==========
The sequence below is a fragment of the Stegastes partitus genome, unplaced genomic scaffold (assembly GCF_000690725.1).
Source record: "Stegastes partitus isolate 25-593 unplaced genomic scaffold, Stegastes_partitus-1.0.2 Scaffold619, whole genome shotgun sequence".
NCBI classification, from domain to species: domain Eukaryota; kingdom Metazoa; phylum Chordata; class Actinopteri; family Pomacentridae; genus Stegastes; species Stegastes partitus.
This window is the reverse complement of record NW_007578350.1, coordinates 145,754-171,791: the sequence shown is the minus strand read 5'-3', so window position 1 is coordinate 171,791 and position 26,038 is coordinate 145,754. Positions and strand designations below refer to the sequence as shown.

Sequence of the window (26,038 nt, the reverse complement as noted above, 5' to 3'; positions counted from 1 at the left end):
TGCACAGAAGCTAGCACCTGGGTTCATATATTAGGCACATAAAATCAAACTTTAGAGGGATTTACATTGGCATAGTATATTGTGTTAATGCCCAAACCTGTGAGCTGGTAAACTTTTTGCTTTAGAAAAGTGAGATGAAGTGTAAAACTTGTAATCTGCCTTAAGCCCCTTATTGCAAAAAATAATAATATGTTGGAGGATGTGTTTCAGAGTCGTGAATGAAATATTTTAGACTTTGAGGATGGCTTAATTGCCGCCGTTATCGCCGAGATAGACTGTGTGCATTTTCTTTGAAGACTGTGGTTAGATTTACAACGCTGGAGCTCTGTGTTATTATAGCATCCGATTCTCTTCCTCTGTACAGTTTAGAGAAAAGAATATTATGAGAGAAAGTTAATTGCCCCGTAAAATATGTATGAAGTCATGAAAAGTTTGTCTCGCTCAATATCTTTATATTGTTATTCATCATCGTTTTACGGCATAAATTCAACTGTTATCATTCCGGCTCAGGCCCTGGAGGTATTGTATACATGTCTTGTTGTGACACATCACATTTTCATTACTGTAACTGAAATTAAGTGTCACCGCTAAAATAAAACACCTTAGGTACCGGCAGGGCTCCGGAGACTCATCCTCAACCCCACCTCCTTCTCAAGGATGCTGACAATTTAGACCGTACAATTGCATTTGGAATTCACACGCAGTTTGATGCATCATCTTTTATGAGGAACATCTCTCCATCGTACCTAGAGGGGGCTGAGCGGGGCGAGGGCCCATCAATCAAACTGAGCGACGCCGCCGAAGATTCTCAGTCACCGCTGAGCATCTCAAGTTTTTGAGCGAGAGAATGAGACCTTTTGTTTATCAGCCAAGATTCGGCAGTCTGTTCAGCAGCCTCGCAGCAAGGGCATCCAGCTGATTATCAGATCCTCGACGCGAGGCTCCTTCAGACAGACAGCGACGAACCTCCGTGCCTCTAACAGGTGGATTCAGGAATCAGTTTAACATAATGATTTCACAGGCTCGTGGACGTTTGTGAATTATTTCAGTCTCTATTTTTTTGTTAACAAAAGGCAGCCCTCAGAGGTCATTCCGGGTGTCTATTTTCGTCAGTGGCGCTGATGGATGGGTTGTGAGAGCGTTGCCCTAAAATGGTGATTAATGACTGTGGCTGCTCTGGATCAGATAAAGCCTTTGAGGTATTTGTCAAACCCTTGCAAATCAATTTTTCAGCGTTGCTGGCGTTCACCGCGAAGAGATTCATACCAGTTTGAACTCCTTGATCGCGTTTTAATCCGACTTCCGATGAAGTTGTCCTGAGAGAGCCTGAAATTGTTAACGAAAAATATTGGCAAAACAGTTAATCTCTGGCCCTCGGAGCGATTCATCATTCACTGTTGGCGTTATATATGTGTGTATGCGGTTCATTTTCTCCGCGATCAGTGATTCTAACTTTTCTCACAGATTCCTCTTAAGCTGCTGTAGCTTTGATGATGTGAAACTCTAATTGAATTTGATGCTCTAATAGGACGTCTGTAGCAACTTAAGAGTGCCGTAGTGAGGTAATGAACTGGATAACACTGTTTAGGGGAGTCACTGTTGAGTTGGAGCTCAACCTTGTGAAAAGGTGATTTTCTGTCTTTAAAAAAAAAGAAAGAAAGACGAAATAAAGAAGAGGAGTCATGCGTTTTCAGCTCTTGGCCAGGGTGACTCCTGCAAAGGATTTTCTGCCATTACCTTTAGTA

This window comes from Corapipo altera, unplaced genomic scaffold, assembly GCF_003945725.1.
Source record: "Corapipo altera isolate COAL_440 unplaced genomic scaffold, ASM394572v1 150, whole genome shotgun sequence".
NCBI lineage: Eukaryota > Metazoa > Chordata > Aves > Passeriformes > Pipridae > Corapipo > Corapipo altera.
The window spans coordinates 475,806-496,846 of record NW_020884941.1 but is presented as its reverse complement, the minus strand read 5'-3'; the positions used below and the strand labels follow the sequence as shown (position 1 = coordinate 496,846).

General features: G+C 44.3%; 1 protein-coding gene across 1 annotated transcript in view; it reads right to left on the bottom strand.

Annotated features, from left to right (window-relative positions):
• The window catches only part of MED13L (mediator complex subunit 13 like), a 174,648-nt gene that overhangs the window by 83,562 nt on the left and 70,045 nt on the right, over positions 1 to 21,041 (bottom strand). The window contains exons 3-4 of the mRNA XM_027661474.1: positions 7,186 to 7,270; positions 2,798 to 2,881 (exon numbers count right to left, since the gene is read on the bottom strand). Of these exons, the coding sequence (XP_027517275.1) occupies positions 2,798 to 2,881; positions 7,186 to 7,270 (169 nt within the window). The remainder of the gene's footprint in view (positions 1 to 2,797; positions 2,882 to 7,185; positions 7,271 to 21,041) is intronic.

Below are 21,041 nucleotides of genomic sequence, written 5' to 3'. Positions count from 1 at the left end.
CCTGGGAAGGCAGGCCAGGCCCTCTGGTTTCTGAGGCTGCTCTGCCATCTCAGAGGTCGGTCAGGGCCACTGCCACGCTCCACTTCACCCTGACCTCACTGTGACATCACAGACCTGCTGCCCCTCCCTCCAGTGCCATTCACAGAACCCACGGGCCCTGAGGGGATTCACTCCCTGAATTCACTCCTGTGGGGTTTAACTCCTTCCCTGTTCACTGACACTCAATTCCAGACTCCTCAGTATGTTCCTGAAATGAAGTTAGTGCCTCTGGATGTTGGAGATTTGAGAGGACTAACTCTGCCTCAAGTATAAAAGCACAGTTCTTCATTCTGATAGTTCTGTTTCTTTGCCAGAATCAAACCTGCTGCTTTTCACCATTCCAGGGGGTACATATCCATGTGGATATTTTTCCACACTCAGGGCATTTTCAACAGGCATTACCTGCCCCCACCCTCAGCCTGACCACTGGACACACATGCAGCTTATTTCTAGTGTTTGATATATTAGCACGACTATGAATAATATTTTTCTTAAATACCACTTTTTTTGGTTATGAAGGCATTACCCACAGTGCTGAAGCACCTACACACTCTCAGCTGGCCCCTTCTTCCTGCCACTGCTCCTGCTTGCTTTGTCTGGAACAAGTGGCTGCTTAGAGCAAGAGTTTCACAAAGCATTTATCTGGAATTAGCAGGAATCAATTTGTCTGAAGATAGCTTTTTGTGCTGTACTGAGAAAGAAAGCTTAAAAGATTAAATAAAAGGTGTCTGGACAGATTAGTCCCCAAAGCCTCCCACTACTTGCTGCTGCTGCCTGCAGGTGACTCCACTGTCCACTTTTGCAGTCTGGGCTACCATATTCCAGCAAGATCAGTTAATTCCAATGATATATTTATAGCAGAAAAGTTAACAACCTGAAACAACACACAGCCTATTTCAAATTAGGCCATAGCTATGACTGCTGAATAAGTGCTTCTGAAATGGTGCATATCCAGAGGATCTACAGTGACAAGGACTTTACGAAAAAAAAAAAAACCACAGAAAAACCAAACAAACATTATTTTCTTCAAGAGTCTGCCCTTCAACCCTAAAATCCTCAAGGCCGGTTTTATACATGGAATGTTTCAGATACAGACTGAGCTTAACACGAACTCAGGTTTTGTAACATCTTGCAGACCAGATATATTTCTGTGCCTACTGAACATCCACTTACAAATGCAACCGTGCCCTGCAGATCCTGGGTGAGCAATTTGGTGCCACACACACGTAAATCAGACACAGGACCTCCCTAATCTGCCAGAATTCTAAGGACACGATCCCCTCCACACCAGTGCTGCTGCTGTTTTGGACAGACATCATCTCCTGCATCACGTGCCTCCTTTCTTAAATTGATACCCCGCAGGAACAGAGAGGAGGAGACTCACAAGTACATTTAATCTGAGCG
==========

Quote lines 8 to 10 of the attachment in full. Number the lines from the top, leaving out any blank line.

Source record: "Corapipo altera isolate COAL_440 unplaced genomic scaffold, ASM394572v1 150, whole genome shotgun sequence".
NCBI lineage: Eukaryota > Metazoa > Chordata > Aves > Passeriformes > Pipridae > Corapipo > Corapipo altera.
The window spans coordinates 475,806-496,846 of record NW_020884941.1 but is presented as its reverse complement, the minus strand read 5'-3'; the positions used below and the strand labels follow the sequence as shown (position 1 = coordinate 496,846).